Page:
Get Better Flowers, Fruits, and Vegetables with a Native Bee House!
I’d really love to put a bee house up in my garden, but don't have a garage or shed. Could they be wintered over underneath a porch (sides mostly blocked off) or under mulch/straw in the same way you winter-over plants? Thanks
Charlotte, when we moved into a log home we noticed that the tiny, long spaces between logs had little bees coming & going in the spring; I was to learn these were mason bees. They'd long ago adapted to using the house for egg-laying & hatching. They were surviving the natural way, in droves! When we had to add siding & insulation over the logs to keep our house warm, I started with bee boxes with "shelves", the kind you unscrew the shelves to release the bees, which I continue to use now. I don't bring them in, just leave them out all winter, but do clean the "runways" once they've hatched to clear out any mites. Every few years I start over with new wooden shelves, but keep the bee box. My point is it doesn't have to be complicated with removing cocoons, etc. I lose some to mites, but most hatch in April.
As long as it is kept in a sheltered area (such as under the porch), I think it would be worth trying to overwinter the bees. However, in that location they could be vulnerable to things like squirrels and mice, so consider keeping them in a secure container (that also lets some air in).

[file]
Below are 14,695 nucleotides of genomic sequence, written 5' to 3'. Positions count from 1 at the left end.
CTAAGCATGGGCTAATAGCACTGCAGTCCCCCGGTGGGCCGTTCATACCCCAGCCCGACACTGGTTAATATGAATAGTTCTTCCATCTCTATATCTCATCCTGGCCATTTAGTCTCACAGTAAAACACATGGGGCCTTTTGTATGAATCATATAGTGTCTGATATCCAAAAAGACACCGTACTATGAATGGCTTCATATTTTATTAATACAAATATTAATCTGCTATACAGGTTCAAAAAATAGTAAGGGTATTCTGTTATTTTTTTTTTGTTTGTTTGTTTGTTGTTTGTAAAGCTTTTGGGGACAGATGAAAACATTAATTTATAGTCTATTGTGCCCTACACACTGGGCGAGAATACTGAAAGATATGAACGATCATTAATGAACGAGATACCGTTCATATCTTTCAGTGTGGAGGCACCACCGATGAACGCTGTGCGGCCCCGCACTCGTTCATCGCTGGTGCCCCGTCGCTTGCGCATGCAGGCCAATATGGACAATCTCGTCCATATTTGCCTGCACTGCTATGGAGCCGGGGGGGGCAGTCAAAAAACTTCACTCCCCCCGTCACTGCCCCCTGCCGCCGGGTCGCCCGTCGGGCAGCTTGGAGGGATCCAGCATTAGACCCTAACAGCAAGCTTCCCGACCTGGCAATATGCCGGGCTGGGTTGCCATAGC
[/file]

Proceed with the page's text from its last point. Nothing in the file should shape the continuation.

The bee tubes look like they are the same size as cinnamon sticks. Would it hurt to place one cinnamon stick in place of a bee tube? Would the cinnamon stick detract bees from the house, or could it change the flavor of honey?
That’s a very interesting idea! Cinnamon is naturally anti-fungal, which would be beneficial to the bees. However, most insects dislike the strong scent of cinnamon and will avoid it; bees would likely do the same!
Cinnamon sticks are usually quite a bit smaller than the hole sizes needed for Solitary bees to nest and thrive in.
I was wondering why I have bees hanging on my flowers in the evening and they are still there the next morning. In my search, I found that male bees don't have a home and this is where they 'hang' for the night. Do you know if these homeless male bees utilize the bee houses? I always feel bad for them as they are there in the cold, hail, rain, etc.
They seem to like my oregano flowers and I don't have many but this seems to be their home for quite a few bees.
Thought I'd answer, since you never got a reply. Bee houses are where the bees put their larvae (babies) to grow up. Solitary bees don't live in houses like social bees live in hives, they just live out and about. They don't mind the weather, or they'd sit somewhere more protected.
A related fact: birds don't live in nests. Some birds make nests for their babies, but all parties leave the nest once the babies are grown. They just sleep perched in trees.
Hope this helps!
I found this link explaining why it’s important to harvest the bee cocoons. I never knew this was something that needed to be done prior to reading this article. Crownbees.com/why-harvest-bee-cocoons